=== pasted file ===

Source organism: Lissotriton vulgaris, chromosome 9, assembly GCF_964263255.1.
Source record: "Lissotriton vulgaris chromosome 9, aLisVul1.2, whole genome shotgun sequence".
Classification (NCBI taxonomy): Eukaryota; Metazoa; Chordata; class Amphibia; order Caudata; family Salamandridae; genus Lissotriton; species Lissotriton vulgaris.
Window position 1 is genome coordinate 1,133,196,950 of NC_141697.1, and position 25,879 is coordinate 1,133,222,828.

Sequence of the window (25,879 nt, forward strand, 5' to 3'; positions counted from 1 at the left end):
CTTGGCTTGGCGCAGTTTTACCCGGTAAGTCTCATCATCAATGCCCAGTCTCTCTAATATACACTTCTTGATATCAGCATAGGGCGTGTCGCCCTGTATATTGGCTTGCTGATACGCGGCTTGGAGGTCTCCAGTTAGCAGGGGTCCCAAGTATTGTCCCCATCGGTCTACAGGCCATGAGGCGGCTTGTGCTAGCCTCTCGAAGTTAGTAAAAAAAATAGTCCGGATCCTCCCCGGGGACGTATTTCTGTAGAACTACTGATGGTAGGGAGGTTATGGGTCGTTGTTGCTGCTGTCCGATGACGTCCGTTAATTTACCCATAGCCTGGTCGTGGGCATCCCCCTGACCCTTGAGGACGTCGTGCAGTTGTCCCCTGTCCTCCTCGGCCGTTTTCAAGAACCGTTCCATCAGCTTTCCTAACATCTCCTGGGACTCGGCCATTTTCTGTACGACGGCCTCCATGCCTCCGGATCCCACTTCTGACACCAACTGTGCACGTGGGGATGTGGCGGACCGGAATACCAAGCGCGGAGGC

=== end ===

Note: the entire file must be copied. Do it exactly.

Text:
Source organism: Lissotriton vulgaris, chromosome 9, assembly GCF_964263255.1.
Source record: "Lissotriton vulgaris chromosome 9, aLisVul1.2, whole genome shotgun sequence".
Classification (NCBI taxonomy): Eukaryota; Metazoa; Chordata; class Amphibia; order Caudata; family Salamandridae; genus Lissotriton; species Lissotriton vulgaris.
Window position 1 is genome coordinate 1,133,196,950 of NC_141697.1, and position 25,879 is coordinate 1,133,222,828.

Sequence of the window (25,879 nt, forward strand, 5' to 3'; positions counted from 1 at the left end):
CTTGGCTTGGCGCAGTTTTACCCGGTAAGTCTCATCATCAATGCCCAGTCTCTCTAATATACACTTCTTGATATCAGCATAGGGCGTGTCGCCCTGTATATTGGCTTGCTGATACGCGGCTTGGAGGTCTCCAGTTAGCAGGGGTCCCAAGTATTGTCCCCATCGGTCTACAGGCCATGAGGCGGCTTGTGCTAGCCTCTCGAAGTTAGTAAAAAAAATAGTCCGGATCCTCCCCGGGGACGTATTTCTGTAGAACTACTGATGGTAGGGAGGTTATGGGTCGTTGTTGCTGCTGTCCGATGACGTCCGTTAATTTACCCATAGCCTGGTCGTGGGCATCCCCCTGACCCTTGAGGACGTCGTGCAGTTGTCCCCTGTCCTCCTCGGCCGTTTTCAAGAACCGTTCCATCAGCTTTCCTAACATCTCCTGGGACTCGGCCATTTTCTGTACGACGGCCTCCATGCCTCCGGATCCCACTTCTGACACCAACTGTGCACGTGGGGATGTGGCGGACCGGAATACCAAGCGCGGAGGC